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CAW members vote in favour of cost-cutting deal with General Motors

TORONTO - Canadian Auto Workers members have voted in favour of a cost-cutting deal with General Motors, a key hurdle for the automaker that was a condition of billions in government loans.

TORONTO - Canadian Auto Workers members have voted in favour of a cost-cutting deal with General Motors, a key hurdle for the automaker that was a condition of billions in government loans.

The union said Monday night that its members voted 86 per cent in favour of the deal over two days of voting at its four locations in Ontario.

CAW national president Ken Lewenza said this new deal should provide a much-needed sense of security to the workers and retirees.

"Although we were forced to make a number of important sacrifices, the support we received from our members is proof that they recognize the incredible challenges the industry is facing, but more importantly that they are prepared to stand by each other and stand with their union," Lewenza said in a statement.

GM is working towards having a restructuring plan by June 1.

The agreement freezes workers' pension benefits until 2015 and slashes labour costs by $15 to $16 an hour through cuts to benefits. The union has also agreed to negotiate a health-care trust, which it will administer to cover retirees' benefits.

Under the deal, the company also agreed that it would give up its special status under Ontario law - a status that has allowed it to underfund its pension plan since the 1990s - and begin topping it up immediately.

The company must now turn its attention to completing its restructuring plan to present to governments in Canada and the U.S. by next Monday.

GM Canada's parent company, General Motors Corp. (NYSE:GM), has so far been unable to reach an agreement with its bondholders, and it is widely assumed the company will be forced to file for bankruptcy protection in the United States to work out a solution.

Meanwhile, federal Industry Minister Tony Clement said Monday that any money lent from the federal government to the struggling company will not go towards topping up GM Canada's pension shortfall, which is approximately $7 billion.

He implied that the pension plan will be the responsibility of the Ontario government, which has also agreed to provide emergency funding contingent on an acceptable restructuring plan.

"The fact of the matter is, we're each taking a role and responsibility in the areas where we have those roles and responsibilities. That's what a true partnership can be about," Clement told reporters after an infrastructure announcement in Toronto.

"I want to commend Ontario for taking the lead role in negotiating some of the aspects of the CAW agreement when it pertained to pensions. I think that was a very positive thing Ontario did - they recognized their role and responsibility and they acted it," he added.

Ontario said there won't be an agreement on who will be responsible for covering the plan's shortfall - the company, provincial taxpayers or federal taxpayers - until a final restructuring plan is presented.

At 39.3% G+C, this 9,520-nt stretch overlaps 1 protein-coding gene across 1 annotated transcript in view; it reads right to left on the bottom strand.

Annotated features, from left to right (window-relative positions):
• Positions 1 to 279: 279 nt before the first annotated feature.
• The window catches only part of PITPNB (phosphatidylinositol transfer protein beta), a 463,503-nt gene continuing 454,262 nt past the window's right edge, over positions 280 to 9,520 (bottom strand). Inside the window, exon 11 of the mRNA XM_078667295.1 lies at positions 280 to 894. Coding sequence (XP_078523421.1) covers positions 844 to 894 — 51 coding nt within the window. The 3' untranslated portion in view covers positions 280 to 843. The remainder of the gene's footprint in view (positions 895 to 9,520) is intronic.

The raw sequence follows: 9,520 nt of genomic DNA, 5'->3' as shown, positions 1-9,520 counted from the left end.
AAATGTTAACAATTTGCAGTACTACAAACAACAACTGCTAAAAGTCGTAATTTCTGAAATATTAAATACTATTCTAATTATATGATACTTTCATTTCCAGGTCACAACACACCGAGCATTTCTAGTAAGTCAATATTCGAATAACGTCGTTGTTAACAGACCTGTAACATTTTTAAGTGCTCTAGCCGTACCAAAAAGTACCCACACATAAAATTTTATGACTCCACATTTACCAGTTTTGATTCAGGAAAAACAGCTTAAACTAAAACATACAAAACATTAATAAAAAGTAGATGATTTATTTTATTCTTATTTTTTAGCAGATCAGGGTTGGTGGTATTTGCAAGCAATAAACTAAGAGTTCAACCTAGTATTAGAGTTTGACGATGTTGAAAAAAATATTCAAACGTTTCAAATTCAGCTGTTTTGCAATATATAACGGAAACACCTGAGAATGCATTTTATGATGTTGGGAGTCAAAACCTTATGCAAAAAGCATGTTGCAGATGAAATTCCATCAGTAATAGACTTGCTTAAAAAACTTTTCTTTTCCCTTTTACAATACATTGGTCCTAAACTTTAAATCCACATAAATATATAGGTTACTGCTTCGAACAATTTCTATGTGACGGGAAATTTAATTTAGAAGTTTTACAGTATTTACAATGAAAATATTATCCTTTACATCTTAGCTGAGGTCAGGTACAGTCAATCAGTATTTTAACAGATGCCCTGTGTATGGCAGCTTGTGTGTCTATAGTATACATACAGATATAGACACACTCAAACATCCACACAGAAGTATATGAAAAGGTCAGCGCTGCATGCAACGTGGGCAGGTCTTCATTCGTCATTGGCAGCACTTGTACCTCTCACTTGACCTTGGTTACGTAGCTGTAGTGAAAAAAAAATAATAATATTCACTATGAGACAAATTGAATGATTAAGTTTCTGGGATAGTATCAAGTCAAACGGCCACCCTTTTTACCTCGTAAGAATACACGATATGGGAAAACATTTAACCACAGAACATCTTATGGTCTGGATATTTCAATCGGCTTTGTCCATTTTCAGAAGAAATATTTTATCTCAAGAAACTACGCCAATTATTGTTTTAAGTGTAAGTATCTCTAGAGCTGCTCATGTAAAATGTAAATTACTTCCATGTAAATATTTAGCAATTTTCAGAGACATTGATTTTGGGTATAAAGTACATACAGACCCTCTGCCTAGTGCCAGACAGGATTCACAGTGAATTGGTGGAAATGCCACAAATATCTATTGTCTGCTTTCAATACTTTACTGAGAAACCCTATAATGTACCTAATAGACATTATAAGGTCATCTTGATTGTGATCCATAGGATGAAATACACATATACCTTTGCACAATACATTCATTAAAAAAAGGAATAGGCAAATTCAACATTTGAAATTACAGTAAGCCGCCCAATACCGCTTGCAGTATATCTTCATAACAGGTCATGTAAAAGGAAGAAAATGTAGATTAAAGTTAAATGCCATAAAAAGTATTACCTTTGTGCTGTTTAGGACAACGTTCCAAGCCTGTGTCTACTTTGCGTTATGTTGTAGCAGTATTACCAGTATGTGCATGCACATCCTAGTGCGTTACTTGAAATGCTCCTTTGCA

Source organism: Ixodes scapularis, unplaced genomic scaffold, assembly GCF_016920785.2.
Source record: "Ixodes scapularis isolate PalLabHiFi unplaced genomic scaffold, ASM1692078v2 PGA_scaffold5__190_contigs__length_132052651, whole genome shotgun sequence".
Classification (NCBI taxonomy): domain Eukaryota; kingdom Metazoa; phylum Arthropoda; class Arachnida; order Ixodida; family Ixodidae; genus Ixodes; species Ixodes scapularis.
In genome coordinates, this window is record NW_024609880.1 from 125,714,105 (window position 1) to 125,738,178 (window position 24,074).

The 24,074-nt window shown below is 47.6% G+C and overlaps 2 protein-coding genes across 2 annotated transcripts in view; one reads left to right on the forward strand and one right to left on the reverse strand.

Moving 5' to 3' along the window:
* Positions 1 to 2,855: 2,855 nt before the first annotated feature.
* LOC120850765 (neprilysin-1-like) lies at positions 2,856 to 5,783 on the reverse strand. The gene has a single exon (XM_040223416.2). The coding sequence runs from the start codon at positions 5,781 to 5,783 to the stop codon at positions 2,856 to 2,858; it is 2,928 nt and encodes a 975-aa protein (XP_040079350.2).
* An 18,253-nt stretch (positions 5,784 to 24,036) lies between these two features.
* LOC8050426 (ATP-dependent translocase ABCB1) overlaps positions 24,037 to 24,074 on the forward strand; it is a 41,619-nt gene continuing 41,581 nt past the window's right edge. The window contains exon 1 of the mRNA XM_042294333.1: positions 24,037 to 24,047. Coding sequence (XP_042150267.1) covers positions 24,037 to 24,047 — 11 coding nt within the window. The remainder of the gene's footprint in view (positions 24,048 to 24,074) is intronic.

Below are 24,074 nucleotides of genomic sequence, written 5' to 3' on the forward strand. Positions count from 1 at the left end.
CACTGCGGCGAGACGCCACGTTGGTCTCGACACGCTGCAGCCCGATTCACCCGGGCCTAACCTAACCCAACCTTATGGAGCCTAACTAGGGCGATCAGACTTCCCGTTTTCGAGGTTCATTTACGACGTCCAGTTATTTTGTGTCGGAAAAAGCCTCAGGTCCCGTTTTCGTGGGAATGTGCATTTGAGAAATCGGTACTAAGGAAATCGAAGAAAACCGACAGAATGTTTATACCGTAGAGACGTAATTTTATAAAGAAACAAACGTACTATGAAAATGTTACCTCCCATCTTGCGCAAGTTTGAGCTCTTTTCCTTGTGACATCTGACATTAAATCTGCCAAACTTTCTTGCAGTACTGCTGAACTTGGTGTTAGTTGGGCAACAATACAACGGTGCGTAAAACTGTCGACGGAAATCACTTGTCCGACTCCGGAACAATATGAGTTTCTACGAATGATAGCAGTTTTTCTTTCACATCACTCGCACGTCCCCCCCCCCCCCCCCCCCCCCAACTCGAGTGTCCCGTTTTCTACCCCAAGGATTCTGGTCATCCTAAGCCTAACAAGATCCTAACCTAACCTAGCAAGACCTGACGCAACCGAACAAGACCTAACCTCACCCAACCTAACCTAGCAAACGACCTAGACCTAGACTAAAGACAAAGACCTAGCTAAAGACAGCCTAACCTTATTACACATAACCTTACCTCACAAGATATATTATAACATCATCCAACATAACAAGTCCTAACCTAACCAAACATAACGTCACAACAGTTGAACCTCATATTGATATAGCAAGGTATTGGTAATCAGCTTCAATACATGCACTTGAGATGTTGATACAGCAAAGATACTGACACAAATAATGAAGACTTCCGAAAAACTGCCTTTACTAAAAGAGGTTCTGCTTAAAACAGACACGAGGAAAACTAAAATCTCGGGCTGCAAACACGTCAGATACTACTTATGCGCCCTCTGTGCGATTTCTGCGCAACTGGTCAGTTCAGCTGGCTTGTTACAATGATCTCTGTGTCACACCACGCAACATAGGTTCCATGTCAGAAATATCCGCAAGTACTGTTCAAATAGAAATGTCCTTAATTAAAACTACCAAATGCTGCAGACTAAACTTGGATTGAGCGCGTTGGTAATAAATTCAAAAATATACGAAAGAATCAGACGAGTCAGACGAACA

Ontario Premier Dalton McGuinty said previously that the province has no plans to bail out GM pensioners. He warned in April that the province's pension guarantee fund isn't big enough to cover the automaker's retirees if the company goes under and the best way to protect workers is to keep the company afloat.

The province's auto strategy is in flux after Economic Development Minister Michael Bryant quit Monday to head up a new Toronto business agency. McGuinty will take over the file.

Tony Faria, co-director of the automotive research centre at the University of Windsor, said though GM may be forced into bankruptcy in the United States, he expects GM Canada will avoid the same fate.

This would leave the company in the same position as rival Chrysler, which filed for bankruptcy protection in the U.S. but not in Canada late last month.

This decision didn't protect Chrysler's Canadian operations, however. When the company decided to shut down its U.S. plants for 30 to 60 days while it restructured, many of its parts suppliers shut down their operations in response. This in turn forced Chrysler Canada, which relies on many of the same suppliers, to shut down too.

Lewenza said he has been told the company hopes to keep its factories operating even if GM files for court protection from creditors in the United States and Canada.

"They (GM) indicated to us that they are doing everything in their power to work with suppliers to keep the parts flowing if GM goes into Chapter 11 and if they go into CCAA protection in Canada because the Camaro is under incredible demand," he said.

"The product is under demand and to lose production time as a result of this restructuring would be a double pain, first on our members of course, but second on GM's turnaround plans."

GM has cut its Canadian workforce heavily, with the recent closure of a pickup truck plant in Oshawa eliminating 2,600 jobs. It now employs about 7,500 hourly workers in Canada, and plans a shutdown next year of a transmission plant in Windsor which employs 1,400.

 
 
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